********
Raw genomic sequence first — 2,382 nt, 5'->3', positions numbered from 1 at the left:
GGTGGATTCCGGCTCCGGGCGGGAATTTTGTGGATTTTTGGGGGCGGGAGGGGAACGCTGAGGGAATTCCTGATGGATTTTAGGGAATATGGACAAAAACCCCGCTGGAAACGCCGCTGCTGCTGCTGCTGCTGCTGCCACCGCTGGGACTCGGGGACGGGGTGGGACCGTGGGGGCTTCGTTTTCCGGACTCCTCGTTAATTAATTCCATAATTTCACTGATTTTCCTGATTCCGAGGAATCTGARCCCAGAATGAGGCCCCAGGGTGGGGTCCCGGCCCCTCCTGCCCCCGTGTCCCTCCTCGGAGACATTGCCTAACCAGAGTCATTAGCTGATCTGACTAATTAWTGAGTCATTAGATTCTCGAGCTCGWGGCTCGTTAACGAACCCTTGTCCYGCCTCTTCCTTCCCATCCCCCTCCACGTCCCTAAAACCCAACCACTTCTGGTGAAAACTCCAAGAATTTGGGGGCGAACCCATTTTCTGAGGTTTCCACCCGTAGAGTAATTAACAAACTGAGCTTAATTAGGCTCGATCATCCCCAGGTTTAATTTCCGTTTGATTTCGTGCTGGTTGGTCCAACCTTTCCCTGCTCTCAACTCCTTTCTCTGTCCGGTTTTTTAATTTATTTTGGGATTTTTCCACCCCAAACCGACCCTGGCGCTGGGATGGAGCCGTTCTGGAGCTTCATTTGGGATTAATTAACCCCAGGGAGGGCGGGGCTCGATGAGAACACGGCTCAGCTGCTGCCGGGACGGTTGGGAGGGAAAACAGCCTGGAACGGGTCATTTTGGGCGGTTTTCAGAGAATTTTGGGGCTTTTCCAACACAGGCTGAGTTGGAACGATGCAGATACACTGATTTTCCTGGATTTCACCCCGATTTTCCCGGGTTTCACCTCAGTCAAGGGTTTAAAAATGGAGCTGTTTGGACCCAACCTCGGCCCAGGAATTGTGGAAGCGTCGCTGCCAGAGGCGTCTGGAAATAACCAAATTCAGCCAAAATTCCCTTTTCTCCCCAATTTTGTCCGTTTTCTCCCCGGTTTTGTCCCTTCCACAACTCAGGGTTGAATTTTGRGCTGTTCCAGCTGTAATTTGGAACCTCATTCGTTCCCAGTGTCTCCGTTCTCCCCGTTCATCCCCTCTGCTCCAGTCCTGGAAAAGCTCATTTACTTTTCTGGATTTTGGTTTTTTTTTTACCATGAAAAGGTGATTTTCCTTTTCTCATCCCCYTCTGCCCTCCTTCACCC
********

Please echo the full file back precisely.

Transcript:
Raw genomic sequence first — 2,382 nt, 5'->3', positions numbered from 1 at the left:
GGTGGATTCCGGCTCCGGGCGGGAATTTTGTGGATTTTTGGGGGCGGGAGGGGAACGCTGAGGGAATTCCTGATGGATTTTAGGGAATATGGACAAAAACCCCGCTGGAAACGCCGCTGCTGCTGCTGCTGCTGCTGCCACCGCTGGGACTCGGGGACGGGGTGGGACCGTGGGGGCTTCGTTTTCCGGACTCCTCGTTAATTAATTCCATAATTTCACTGATTTTCCTGATTCCGAGGAATCTGARCCCAGAATGAGGCCCCAGGGTGGGGTCCCGGCCCCTCCTGCCCCCGTGTCCCTCCTCGGAGACATTGCCTAACCAGAGTCATTAGCTGATCTGACTAATTAWTGAGTCATTAGATTCTCGAGCTCGWGGCTCGTTAACGAACCCTTGTCCYGCCTCTTCCTTCCCATCCCCCTCCACGTCCCTAAAACCCAACCACTTCTGGTGAAAACTCCAAGAATTTGGGGGCGAACCCATTTTCTGAGGTTTCCACCCGTAGAGTAATTAACAAACTGAGCTTAATTAGGCTCGATCATCCCCAGGTTTAATTTCCGTTTGATTTCGTGCTGGTTGGTCCAACCTTTCCCTGCTCTCAACTCCTTTCTCTGTCCGGTTTTTTAATTTATTTTGGGATTTTTCCACCCCAAACCGACCCTGGCGCTGGGATGGAGCCGTTCTGGAGCTTCATTTGGGATTAATTAACCCCAGGGAGGGCGGGGCTCGATGAGAACACGGCTCAGCTGCTGCCGGGACGGTTGGGAGGGAAAACAGCCTGGAACGGGTCATTTTGGGCGGTTTTCAGAGAATTTTGGGGCTTTTCCAACACAGGCTGAGTTGGAACGATGCAGATACACTGATTTTCCTGGATTTCACCCCGATTTTCCCGGGTTTCACCTCAGTCAAGGGTTTAAAAATGGAGCTGTTTGGACCCAACCTCGGCCCAGGAATTGTGGAAGCGTCGCTGCCAGAGGCGTCTGGAAATAACCAAATTCAGCCAAAATTCCCTTTTCTCCCCAATTTTGTCCGTTTTCTCCCCGGTTTTGTCCCTTCCACAACTCAGGGTTGAATTTTGRGCTGTTCCAGCTGTAATTTGGAACCTCATTCGTTCCCAGTGTCTCCGTTCTCCCCGTTCATCCCCTCTGCTCCAGTCCTGGAAAAGCTCATTTACTTTTCTGGATTTTGGTTTTTTTTTTACCATGAAAAGGTGATTTTCCTTTTCTCATCCCCYTCTGCCCTCCTTCACCC